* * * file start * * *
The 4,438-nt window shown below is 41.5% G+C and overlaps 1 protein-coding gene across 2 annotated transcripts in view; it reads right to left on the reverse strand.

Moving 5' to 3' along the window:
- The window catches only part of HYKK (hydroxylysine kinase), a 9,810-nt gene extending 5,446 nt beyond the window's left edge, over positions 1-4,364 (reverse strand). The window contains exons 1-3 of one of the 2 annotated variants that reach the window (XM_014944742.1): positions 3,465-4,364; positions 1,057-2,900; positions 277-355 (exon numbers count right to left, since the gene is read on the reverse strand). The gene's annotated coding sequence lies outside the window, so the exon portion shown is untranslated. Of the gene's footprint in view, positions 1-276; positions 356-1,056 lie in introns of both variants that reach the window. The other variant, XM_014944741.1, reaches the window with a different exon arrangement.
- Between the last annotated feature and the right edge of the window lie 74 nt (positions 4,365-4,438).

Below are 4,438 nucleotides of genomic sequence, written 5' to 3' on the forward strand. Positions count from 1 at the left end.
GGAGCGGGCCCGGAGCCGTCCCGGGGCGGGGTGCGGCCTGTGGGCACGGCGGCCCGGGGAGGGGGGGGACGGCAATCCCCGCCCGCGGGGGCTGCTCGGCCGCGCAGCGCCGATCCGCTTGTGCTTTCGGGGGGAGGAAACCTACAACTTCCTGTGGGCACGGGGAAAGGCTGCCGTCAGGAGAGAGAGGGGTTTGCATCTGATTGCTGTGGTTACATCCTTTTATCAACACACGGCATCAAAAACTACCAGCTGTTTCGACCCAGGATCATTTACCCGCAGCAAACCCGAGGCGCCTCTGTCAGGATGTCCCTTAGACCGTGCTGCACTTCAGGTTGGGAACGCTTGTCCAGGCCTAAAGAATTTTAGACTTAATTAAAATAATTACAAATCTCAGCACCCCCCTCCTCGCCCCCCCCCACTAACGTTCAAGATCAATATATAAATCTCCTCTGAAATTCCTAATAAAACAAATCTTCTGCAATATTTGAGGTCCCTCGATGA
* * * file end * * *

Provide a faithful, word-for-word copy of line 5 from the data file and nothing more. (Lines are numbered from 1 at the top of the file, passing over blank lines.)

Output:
Below are 4,438 nucleotides of genomic sequence, written 5' to 3' on the forward strand. Positions count from 1 at the left end.